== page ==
The problem happens in every industry.  Think Medicare’s fee for service in health care.  Sure, CMS tries new iterations of the payment system but the meat of the approach continues as it has for years.  What we’re left with is the problems of yesterday, only worse.

This can happen at an organizational level, too.  A favorite notion of health care folk is that change is constant.  A traditional approach to the health care change issue is to ignore it until ignoring the problem manifests into something requiring action.

Wait, wait, wait, wait, wait, wait, wait, wait, wait…hurry up and solve.  Example given: the primary care shortage, er crisis.

It doesn’t have to be like this.

Organizations that “get it” and make proactive attempts to embrace change can be successful in this hectic, ever-evolving world.

“Getting it” is difficult to define.  The problem with a definite definition of “getting it” is that it’s much easier to describe what it’s not.

Eric writes this about those who don’t, “Again, the problem is that they’re completely stuck in an old paradigm.”

There’s a way around not getting it, and that’s to get it.  Prophetic.

Realistically, the solution is diversity.  Diversity of thought, diversity of opinion, diversity of background, diversity of experiences, diversity of race, diversity of age.  Diversity etc.  Having all these people around influencing individual decision making will improve your organization’s chances of not getting stuck in an old paradigm.

Here’s the secret: utilize that diversity.  The dialog created between all this diversity will help an organization “get it.”  Listen to those with dissenting views, they may be right.

Principle #28: It all comes back to this: You either get it or you don’t.  Getting it means incorporating diversity.  It means being proactive toward change, listening to dissenters.  It means learning never stops.  Just because something worked yesterday has no bearing on its effectiveness today.  Organizations must approach each day with this notion in mind.  And we’ll do that at Our Own System.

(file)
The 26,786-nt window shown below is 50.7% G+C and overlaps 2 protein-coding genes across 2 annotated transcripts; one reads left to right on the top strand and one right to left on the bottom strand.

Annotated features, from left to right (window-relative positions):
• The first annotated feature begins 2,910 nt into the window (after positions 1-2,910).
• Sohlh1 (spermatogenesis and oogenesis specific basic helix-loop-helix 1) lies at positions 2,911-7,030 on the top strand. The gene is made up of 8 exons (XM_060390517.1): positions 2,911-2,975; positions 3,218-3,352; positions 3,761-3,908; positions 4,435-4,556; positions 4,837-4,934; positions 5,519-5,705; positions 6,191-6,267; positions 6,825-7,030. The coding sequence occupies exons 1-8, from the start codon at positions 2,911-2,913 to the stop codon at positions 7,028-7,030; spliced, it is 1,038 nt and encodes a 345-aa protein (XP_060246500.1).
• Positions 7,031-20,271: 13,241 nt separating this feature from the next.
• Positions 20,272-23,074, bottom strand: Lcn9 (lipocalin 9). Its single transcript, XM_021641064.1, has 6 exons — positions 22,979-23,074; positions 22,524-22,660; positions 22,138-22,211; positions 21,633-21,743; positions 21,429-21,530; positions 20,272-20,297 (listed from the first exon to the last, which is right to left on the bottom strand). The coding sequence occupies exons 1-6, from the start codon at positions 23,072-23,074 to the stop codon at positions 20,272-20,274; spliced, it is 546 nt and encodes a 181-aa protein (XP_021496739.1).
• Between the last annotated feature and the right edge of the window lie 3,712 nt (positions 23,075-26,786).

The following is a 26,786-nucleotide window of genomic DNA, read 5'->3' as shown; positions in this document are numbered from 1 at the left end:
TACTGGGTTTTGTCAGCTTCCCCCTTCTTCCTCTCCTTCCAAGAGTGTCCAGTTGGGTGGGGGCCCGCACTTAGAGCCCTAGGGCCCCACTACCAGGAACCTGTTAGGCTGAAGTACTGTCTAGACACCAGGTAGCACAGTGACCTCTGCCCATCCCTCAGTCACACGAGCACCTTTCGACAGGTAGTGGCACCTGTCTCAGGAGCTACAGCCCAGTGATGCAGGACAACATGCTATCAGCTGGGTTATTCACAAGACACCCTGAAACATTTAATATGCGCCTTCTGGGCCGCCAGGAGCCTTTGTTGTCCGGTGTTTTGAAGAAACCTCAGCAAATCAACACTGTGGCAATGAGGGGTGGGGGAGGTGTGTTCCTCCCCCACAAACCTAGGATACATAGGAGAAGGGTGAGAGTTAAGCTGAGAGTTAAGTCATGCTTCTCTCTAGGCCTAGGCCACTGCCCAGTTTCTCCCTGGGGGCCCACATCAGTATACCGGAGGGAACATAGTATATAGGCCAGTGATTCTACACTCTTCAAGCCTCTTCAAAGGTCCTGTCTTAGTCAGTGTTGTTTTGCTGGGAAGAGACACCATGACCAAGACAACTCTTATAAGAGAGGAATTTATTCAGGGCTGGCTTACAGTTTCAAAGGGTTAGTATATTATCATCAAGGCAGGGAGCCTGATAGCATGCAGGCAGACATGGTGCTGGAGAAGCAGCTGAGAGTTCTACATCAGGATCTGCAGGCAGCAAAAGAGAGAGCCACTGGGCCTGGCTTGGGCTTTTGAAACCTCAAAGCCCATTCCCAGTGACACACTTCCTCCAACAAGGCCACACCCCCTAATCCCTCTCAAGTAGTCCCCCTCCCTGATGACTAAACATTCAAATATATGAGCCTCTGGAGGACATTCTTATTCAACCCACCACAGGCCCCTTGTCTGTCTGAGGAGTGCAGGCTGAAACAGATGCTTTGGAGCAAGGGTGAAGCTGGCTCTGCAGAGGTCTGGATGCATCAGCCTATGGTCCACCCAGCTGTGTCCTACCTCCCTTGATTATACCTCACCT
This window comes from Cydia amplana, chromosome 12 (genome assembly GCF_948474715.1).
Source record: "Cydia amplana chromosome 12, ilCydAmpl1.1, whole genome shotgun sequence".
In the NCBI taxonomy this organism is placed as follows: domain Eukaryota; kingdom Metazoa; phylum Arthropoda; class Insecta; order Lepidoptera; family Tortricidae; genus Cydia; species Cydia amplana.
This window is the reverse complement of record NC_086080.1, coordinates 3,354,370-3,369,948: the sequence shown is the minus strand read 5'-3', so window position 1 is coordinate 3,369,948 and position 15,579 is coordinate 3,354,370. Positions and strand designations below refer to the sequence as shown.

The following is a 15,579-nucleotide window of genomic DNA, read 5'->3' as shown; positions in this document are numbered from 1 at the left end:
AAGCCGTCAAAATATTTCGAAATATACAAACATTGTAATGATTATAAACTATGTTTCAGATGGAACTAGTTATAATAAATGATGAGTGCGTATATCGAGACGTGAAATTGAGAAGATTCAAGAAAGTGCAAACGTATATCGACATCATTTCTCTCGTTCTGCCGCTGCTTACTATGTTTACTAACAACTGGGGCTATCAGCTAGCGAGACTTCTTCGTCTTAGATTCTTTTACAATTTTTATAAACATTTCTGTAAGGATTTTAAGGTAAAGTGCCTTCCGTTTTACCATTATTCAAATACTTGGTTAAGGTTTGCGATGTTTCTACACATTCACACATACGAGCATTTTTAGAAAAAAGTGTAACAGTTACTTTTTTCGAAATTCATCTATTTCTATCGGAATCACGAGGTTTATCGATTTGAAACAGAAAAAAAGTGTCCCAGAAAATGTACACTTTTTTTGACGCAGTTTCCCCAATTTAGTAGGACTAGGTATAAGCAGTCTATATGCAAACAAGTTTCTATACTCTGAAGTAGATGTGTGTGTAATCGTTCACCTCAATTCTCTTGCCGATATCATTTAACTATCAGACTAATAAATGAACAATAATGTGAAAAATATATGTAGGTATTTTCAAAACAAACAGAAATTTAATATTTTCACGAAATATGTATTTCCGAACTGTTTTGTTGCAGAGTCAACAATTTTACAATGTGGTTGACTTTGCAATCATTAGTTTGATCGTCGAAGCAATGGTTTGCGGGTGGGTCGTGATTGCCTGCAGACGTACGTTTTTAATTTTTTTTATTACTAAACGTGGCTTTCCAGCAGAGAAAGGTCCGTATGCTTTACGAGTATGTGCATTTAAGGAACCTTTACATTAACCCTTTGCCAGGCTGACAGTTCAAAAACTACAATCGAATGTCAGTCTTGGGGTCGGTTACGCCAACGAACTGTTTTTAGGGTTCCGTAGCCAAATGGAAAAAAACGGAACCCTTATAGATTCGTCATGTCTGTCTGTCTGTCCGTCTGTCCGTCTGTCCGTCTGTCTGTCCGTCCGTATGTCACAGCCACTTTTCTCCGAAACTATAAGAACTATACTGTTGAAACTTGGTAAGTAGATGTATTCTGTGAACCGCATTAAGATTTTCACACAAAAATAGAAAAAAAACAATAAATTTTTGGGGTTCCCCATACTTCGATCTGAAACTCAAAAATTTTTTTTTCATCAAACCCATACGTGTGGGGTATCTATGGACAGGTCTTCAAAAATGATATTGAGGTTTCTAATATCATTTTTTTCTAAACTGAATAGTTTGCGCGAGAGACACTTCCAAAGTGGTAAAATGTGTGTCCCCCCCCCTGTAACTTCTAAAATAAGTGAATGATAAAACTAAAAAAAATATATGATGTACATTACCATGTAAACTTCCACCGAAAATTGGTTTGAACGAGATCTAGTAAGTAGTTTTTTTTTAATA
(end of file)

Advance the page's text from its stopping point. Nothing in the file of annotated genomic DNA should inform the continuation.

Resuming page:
27. Community Activi(ty)sm

A new survey released by the Centers for Disease Control and Prevention pegged the percentage of obese adults in the United States during 2007 at 26 percent.  That number is down from 34 percent in 2006.

We’re getting skinnier!

Not so fast.

Heights and weights were self reported.

From the Associated Press article:

CDC officials believe the telephone survey of 350,000 adults offers conservative estimates of obesity rates, because it’s based on what respondents said about their height and weight. Men commonly overstate their height and women often lowball their weight, health experts say.

The CDC conducts a more reliable study in which researchers “actually weigh and measure” participants.  That is where the 34 percent number comes from—its much more indicative of actual obesity levels.

Another AP article reports that we can do something about our staggering obesity issues.  An analysis by the Trust for America’s Health and several public health groups says that if we spend $10 per person over five years we would have the capital necessary to fight obesity resulting in significant annual cost savings.